Microphone Placement – Kick Drum

Kick Drum (Bass Drum)

The way you mic the kick drum will depend on the head configuration of the kick, i.e. open, closed or with a hole cut through the head, and the type of sound you are wanting to achieve.

Popular Kick Drum Microphones (Dynamic) 

AKG D112, Shure Beta 52, Beyer M-88, Electro-Voice RE-20

Open 

For a kick drum with no front head (resonant head), place a large diaphragm dynamic mic inside the kick drum, off centre from the beater, about 3 or 4 inches from where the front head would have been.

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Closed

With a closed head place the mic halfway up and off centre, approximately 3 to 4 inches from the front head.

Closed Head Mic

Kick with a Sound Hole

Place the mic so the capsule is just inside the edge port. If you are wanting to achieve a kick sound with more attack, position the mic at about a 30-45 degree angle, aiming towards the beater, otherwise aim the mic towards where the batter head meets the bearing edge of the drum, to achieve a kick sound with more tone.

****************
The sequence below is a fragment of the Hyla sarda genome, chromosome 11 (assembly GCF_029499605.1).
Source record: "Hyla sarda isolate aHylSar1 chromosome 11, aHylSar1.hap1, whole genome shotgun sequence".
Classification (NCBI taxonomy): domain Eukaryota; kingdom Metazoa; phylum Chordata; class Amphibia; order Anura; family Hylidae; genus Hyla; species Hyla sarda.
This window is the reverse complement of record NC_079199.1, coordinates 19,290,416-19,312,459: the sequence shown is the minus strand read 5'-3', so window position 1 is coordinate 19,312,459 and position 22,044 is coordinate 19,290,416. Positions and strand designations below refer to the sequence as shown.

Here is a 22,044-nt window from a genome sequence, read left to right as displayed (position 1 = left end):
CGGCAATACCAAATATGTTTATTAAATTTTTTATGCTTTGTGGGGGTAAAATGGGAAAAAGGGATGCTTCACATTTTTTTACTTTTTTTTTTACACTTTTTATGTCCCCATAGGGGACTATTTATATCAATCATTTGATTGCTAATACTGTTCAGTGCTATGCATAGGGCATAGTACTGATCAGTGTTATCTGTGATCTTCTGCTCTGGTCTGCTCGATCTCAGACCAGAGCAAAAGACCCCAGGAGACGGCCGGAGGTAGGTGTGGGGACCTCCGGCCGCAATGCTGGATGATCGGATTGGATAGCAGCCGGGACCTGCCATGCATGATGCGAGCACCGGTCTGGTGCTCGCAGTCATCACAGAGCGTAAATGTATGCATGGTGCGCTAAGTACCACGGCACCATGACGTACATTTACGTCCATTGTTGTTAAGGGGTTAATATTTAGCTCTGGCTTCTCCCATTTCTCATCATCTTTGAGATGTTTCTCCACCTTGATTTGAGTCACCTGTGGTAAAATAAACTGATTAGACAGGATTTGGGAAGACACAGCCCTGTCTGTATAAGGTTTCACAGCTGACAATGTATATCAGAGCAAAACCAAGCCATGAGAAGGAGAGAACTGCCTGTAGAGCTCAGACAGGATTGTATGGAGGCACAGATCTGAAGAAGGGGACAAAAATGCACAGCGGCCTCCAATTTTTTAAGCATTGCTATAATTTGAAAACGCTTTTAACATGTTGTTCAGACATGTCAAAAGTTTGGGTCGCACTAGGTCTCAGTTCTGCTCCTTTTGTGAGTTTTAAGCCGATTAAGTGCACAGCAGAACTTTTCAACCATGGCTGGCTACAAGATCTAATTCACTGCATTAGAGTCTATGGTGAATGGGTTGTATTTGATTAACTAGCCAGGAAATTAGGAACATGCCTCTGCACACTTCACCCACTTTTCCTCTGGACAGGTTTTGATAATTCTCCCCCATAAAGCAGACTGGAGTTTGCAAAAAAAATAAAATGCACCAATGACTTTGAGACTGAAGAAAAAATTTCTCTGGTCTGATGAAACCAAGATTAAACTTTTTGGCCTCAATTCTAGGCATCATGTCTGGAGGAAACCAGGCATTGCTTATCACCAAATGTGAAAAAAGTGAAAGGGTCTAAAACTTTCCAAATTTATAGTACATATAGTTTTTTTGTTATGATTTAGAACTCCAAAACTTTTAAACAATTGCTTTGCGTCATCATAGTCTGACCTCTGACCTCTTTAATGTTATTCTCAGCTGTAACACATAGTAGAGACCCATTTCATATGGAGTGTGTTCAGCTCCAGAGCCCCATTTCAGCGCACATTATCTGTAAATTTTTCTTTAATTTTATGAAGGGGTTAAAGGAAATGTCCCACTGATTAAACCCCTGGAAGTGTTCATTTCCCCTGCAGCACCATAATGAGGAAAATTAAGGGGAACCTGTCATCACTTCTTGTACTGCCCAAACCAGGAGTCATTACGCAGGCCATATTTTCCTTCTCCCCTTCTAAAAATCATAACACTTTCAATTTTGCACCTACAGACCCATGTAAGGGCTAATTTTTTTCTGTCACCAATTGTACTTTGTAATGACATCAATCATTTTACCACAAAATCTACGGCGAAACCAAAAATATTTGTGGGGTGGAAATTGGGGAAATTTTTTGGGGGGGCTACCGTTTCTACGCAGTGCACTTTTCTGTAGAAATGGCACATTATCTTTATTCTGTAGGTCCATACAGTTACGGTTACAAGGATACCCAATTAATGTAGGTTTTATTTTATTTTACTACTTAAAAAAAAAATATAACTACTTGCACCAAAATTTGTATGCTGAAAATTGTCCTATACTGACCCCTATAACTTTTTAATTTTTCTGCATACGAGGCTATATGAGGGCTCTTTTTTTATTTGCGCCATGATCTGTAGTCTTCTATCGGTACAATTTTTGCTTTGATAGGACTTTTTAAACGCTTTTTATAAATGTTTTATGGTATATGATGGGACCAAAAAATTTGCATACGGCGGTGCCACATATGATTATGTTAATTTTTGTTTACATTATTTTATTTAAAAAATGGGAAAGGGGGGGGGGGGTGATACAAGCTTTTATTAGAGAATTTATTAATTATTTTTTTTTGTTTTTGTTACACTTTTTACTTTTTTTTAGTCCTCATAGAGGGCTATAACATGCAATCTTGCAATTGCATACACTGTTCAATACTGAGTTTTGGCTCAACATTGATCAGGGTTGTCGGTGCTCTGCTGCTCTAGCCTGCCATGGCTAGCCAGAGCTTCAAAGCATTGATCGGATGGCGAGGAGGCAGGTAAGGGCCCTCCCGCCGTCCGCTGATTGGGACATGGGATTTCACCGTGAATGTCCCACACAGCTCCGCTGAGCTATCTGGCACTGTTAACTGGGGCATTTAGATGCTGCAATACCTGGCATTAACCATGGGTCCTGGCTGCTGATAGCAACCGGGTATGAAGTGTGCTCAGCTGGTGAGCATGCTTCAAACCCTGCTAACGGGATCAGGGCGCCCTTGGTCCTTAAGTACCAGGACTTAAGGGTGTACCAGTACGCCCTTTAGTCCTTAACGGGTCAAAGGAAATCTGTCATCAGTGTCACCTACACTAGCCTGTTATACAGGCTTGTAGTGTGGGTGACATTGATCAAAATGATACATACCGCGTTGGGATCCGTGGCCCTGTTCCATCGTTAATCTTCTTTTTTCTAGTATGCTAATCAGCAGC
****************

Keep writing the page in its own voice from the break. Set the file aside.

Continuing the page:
Miking a Kick Drum with a Sound Hole

Using a Secondary Mic

Some engineers will often use a secondary condensor mic, positioned way back from the front head to capture the ‘air’ and fundamental of the kick, which the closer mic misses. If the front head of the kick drum is closed, when the kick drum is hit you will be able to feel a shockwave produced from the front head, move the mic back until the shockwave just disappears, i.e. on the edge of the shockwave, positioned towards the centre of the drum.

Subkick

A subkick can be placed about 2 inches away from the front head, close to the centre, to pick up some of the lower sub frequencies (20 to 40Hz) that the kick drum produces. This along with the main mic produces a kick sound with the attack of the beater and the body of the drum.

Subkick

A useful video on how to mic a kick drum, using one mic placed inside the sound hole of the front head and a subkick.

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